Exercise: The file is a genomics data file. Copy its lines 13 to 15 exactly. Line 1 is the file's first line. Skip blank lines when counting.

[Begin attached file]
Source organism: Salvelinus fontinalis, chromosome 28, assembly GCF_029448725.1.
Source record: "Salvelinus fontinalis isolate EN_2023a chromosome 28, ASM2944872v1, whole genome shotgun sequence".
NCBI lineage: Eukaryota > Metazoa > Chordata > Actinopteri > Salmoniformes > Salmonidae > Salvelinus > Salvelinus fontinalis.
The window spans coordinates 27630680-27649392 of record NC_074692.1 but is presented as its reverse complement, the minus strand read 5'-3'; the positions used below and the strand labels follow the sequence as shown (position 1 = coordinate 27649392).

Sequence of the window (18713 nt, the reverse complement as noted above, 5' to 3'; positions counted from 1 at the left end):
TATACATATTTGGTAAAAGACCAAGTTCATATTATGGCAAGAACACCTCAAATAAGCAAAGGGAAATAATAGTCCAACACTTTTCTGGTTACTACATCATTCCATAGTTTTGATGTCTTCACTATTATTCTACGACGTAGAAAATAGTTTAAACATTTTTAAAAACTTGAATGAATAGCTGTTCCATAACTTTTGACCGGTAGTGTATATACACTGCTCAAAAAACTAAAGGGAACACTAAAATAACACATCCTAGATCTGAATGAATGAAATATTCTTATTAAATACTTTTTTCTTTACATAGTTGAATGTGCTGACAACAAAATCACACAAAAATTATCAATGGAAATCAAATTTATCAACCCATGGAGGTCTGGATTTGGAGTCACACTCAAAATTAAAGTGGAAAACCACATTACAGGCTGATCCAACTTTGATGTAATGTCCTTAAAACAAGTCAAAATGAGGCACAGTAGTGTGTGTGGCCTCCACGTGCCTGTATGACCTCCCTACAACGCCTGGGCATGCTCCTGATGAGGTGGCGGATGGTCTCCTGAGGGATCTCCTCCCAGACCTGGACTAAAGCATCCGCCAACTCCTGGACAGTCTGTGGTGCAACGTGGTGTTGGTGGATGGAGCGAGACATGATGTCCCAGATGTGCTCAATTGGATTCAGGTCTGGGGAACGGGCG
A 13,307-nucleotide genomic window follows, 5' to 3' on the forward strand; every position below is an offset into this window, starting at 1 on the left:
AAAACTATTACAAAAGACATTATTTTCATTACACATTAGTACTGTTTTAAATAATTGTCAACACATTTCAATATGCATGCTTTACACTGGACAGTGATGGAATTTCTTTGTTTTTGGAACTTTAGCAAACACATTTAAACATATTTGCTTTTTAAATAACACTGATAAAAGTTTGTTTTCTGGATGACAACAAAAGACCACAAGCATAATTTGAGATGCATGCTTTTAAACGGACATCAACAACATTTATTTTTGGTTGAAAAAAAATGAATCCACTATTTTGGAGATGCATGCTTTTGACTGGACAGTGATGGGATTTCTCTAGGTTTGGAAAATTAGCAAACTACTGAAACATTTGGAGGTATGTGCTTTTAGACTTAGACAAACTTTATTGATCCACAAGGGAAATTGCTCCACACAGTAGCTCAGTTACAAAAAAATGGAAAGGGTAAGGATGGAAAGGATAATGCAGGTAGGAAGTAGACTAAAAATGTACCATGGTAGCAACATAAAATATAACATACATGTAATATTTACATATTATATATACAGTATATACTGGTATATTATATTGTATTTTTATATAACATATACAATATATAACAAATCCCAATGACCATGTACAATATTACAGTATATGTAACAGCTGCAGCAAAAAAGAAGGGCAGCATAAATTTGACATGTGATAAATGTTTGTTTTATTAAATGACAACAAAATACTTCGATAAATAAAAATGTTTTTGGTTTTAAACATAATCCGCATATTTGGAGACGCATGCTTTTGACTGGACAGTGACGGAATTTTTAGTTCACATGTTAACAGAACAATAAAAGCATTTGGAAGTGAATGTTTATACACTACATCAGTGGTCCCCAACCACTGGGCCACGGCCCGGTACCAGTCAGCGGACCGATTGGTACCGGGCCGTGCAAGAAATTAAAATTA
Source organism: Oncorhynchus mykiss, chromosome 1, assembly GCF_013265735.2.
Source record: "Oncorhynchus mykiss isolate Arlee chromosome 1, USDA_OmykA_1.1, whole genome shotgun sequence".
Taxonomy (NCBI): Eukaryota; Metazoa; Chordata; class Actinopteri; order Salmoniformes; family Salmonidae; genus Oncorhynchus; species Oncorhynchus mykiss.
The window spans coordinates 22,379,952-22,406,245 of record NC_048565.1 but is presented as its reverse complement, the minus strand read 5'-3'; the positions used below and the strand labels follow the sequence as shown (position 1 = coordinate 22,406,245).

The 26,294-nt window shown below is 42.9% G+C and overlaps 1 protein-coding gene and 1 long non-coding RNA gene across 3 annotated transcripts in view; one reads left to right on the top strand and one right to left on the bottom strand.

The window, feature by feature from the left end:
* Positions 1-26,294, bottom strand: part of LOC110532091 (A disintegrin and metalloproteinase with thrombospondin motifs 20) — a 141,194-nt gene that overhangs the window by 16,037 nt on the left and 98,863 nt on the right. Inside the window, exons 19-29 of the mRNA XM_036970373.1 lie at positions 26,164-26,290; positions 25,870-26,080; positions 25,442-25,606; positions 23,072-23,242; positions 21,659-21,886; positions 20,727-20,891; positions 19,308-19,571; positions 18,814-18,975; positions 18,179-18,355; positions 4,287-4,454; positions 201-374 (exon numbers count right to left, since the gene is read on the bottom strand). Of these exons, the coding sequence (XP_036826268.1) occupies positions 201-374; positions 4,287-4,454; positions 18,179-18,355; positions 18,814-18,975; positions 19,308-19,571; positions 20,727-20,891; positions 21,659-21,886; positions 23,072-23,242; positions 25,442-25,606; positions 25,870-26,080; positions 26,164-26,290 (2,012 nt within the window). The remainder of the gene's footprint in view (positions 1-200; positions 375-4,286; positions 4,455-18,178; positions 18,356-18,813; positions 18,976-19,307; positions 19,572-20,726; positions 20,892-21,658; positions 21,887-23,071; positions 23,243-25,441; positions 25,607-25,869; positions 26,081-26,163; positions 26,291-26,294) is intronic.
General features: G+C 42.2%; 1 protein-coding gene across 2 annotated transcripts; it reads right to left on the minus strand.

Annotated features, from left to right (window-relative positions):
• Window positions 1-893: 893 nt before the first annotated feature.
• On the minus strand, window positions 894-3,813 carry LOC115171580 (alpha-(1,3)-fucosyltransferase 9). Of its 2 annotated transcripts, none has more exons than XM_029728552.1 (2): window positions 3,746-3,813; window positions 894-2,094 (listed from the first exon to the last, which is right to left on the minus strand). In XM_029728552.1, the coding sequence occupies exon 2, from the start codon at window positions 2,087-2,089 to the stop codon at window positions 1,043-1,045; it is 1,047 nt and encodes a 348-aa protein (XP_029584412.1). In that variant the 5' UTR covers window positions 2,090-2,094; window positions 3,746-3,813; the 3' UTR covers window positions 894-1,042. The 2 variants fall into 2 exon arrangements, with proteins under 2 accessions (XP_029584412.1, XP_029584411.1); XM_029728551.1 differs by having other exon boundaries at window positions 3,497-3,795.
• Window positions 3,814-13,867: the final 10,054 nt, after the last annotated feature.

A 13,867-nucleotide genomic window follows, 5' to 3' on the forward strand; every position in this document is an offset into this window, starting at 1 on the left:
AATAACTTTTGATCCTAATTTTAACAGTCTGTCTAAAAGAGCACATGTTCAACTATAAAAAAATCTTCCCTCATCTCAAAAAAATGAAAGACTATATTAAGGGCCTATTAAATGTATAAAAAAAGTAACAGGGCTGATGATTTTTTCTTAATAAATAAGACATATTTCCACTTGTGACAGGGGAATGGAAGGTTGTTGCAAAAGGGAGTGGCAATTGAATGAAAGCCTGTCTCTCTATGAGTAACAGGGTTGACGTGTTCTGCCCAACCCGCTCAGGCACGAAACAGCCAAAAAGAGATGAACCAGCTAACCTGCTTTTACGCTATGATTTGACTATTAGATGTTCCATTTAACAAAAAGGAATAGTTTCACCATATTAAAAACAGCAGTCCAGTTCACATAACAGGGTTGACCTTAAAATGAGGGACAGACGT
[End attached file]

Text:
The 26,294-nt window shown below is 42.9% G+C and overlaps 1 protein-coding gene and 1 long non-coding RNA gene across 3 annotated transcripts in view; one reads left to right on the top strand and one right to left on the bottom strand.

The window, feature by feature from the left end:
* Positions 1-26,294, bottom strand: part of LOC110532091 (A disintegrin and metalloproteinase with thrombospondin motifs 20) — a 141,194-nt gene that overhangs the window by 16,037 nt on the left and 98,863 nt on the right. Inside the window, exons 19-29 of the mRNA XM_036970373.1 lie at positions 26,164-26,290; positions 25,870-26,080; positions 25,442-25,606; positions 23,072-23,242; positions 21,659-21,886; positions 20,727-20,891; positions 19,308-19,571; positions 18,814-18,975; positions 18,179-18,355; positions 4,287-4,454; positions 201-374 (exon numbers count right to left, since the gene is read on the bottom strand). Of these exons, the coding sequence (XP_036826268.1) occupies positions 201-374; positions 4,287-4,454; positions 18,179-18,355; positions 18,814-18,975; positions 19,308-19,571; positions 20,727-20,891; positions 21,659-21,886; positions 23,072-23,242; positions 25,442-25,606; positions 25,870-26,080; positions 26,164-26,290 (2,012 nt within the window). The remainder of the gene's footprint in view (positions 1-200; positions 375-4,286; positions 4,455-18,178; positions 18,356-18,813; positions 18,976-19,307; positions 19,572-20,726; positions 20,892-21,658; positions 21,887-23,071; positions 23,243-25,441; positions 25,607-25,869; positions 26,081-26,163; positions 26,291-26,294) is intronic.